This post was first published on CoderHood as The Future of Software-Making, 50 to 100 Years From Now. CoderHood is a blog dedicated to the human dimension of software engineering.
Building software is still in its infancy. Today we write a line of code at the time to describe what we believe a machine should do to resolve a problem. Developers spend most of their time sorting out minute details of behaviors. They do so to ensure that a task is executed precisely in a well-defined and understood way.
The unfortunate reality is that this method doesn't scale well. The world needs software, but today's software creation process is slow and complex. We've seen this in the past with other forms of art and craft.
For example, think about portrait-making. It used to be a profession held by artists who would study and practice for many years. Portrait-making requires skills, passion, precision and the drive to persevere. Every pencil mark or brush stroke needs to be applied methodically to form a complete and realistic image. The results vary depending on the skills and experience of the artist.
Photography replaced most realistic visual arts because it captures reality entirely with one click of a button, dropping the cost of a portrait to almost zero. Photography used to be complicated at first but became easier and easier. Cameras became smaller and more automatic. Today, anyone can create a decent portrait in seconds merely using a phone. Some portraits are better than others, but the craft is accessible to most people.
Coding is the software-making stage equivalent to the painting stage for portrait-making. Every detail requires human attention and deliberate thought. While computer languages, frameworks, and libraries are continually improving the situation, we are still far from the point where humans can focus all of their attention to ideation and design of the software.
A coder increments a variable inside a loop, and a painter grinds pigment to make a batch of Giallo di Siena. A software engineer looks at event logs to detect the cause of a bug, and a painter stares at an unfinished portrait to understand why it doesn't seem right. A developer upgrades a development environment, and a painter builds a better easel.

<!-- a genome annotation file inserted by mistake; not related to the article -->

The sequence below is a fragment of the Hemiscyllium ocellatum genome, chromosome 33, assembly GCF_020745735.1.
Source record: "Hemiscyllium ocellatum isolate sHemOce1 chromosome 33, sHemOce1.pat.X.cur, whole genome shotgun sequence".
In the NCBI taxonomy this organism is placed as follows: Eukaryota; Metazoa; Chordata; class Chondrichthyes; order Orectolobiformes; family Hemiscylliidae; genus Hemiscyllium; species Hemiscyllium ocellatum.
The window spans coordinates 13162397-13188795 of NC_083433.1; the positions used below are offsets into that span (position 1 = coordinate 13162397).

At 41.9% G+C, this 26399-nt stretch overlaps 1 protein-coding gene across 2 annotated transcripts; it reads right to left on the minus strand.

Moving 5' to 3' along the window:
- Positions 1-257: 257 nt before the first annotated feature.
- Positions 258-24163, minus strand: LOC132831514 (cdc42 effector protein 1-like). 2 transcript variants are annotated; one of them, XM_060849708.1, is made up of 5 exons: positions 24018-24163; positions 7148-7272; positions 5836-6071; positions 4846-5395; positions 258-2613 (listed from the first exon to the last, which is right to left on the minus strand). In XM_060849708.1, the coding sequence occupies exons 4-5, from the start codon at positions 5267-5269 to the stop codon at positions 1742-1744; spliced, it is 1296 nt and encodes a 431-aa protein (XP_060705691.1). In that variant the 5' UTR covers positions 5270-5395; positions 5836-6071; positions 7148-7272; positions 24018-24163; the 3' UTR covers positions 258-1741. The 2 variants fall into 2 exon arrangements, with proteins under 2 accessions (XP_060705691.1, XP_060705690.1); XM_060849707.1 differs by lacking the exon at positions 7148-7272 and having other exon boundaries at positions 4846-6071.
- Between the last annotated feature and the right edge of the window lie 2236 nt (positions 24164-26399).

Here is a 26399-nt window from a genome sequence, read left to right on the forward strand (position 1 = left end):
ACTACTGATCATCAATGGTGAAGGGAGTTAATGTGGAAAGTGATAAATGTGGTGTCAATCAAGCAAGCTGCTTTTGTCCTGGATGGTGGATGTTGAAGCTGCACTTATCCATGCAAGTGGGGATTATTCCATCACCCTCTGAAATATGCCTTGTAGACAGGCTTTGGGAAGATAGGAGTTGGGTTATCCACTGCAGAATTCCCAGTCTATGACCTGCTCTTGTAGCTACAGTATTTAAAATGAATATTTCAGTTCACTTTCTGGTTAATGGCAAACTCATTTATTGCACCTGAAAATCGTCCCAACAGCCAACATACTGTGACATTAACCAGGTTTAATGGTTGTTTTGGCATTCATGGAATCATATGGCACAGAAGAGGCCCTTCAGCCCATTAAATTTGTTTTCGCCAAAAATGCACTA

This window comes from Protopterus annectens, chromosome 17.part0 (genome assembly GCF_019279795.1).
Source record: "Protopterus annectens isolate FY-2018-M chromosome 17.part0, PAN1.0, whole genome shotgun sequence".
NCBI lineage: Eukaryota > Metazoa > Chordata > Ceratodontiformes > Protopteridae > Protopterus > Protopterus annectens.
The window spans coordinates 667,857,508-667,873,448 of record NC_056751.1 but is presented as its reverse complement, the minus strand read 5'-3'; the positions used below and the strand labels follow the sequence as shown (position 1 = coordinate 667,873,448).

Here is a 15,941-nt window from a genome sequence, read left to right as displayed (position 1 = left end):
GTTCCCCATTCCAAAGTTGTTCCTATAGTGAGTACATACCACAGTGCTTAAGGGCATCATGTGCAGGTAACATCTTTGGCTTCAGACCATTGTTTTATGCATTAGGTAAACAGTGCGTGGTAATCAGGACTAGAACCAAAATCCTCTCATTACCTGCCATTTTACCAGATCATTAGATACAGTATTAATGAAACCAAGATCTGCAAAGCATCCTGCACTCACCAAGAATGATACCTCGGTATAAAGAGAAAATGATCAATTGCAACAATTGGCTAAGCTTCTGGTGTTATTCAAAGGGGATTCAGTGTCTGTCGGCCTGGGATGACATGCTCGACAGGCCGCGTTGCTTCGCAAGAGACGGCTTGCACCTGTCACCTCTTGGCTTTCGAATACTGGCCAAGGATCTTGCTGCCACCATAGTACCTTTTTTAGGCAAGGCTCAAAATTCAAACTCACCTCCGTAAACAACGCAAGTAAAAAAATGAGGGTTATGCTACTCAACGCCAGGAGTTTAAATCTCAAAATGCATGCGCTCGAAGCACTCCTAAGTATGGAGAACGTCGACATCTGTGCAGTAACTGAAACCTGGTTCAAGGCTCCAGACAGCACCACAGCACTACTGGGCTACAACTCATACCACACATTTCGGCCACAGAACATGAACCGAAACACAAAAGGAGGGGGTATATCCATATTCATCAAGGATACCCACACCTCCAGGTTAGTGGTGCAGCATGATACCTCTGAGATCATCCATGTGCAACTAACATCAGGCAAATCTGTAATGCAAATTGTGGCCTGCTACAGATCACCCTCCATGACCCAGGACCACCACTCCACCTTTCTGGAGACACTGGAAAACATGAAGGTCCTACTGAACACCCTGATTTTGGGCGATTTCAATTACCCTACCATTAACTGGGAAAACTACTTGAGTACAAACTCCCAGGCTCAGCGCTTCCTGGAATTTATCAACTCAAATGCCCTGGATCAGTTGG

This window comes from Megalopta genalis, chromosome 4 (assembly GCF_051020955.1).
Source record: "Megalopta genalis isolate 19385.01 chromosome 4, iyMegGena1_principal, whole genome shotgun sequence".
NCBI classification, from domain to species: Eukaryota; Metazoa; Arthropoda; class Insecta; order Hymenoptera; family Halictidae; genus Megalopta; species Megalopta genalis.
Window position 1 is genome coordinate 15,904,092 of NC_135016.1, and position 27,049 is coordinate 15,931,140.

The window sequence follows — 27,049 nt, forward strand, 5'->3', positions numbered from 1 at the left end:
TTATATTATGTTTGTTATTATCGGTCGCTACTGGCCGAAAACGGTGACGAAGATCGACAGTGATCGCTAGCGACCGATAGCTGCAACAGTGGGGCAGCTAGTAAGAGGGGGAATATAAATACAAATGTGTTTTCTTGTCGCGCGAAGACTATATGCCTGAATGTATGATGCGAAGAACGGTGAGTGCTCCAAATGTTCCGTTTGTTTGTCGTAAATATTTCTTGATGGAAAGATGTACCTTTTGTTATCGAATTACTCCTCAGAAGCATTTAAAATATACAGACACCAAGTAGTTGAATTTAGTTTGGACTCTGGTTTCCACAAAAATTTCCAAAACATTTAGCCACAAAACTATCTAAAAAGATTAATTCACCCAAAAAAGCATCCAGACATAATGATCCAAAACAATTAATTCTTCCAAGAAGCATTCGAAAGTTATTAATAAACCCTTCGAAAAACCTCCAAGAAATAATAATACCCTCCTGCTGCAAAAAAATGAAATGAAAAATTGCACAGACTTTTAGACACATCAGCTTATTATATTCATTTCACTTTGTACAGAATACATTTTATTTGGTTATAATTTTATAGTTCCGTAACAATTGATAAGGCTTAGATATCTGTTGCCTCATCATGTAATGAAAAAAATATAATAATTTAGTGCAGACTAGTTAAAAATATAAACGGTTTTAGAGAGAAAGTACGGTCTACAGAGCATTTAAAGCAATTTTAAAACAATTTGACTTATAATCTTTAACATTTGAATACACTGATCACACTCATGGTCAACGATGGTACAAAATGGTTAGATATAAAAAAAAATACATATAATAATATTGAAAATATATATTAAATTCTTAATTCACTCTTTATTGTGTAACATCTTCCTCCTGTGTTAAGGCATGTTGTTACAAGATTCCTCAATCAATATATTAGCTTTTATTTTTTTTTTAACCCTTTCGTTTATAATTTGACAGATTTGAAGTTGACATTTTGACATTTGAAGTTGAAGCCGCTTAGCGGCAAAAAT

That is why many people equate building software to an art. I disagree with such a label because I believe that coding is a craft, not an art. The reason is simple. Coding is not something we do to express a sentiment or emotion. It is something we do to describe a particular set of behaviors and actions that can be applied to resolve a problem.
Similarly, I see surgery as a craft, while poetry is an art. I also see carpentry and cabinet-making as crafts, while sculpture is an art. The difference is in the intent; that intent dictates the way an activity is approached and how it is carried forward. If the purpose is to transmit emotion, then the activity is an art. If the intent is to build something that has a practical function, even if it happens to be aesthetically pleasing, then the activity is a craft.
Software making is in its early stages, and coding is a primitive tool. I don't have a glass ball, but I am convinced that in the future things will be very different.
There are many possible futures. In one of them, 50 to 100 years from now, I envision that coding will become "Software Shaping" and will transition from the current detailed and methodical description of actions to capturing and refining an application in terms of more expressive shaping of behaviors. Software Engineers will be called "Software Shapers," and will be more higher-level thinkers than craftsmen. Code will be called "logic artifact."
In this future, the need to do boilerplate and repetitive work will disappear entirely. Interfaces, behaviors, and algorithms will be created with a quick and rough assembling of components followed by a set of fine adjustments. Software shapers will have access to libraries of archetypes that they will link together to describe UI's, behaviors and data-flow manipulations.
The initial rough creation of a program will require finding the right archetypes and linking them together using a visual interface existing in an AR space. The details of the links between the components will not be described with code but will be generated by an ever increasingly smart AI which will fill in the blanks under the guidance of the shaper. Such guidance will be given using natural language, and refined providing examples and expressive descriptions. The AI will learn to interpret the intent of a human, and will generate the necessary logic. Shaping applications will resemble brainstorming between a human and a machine.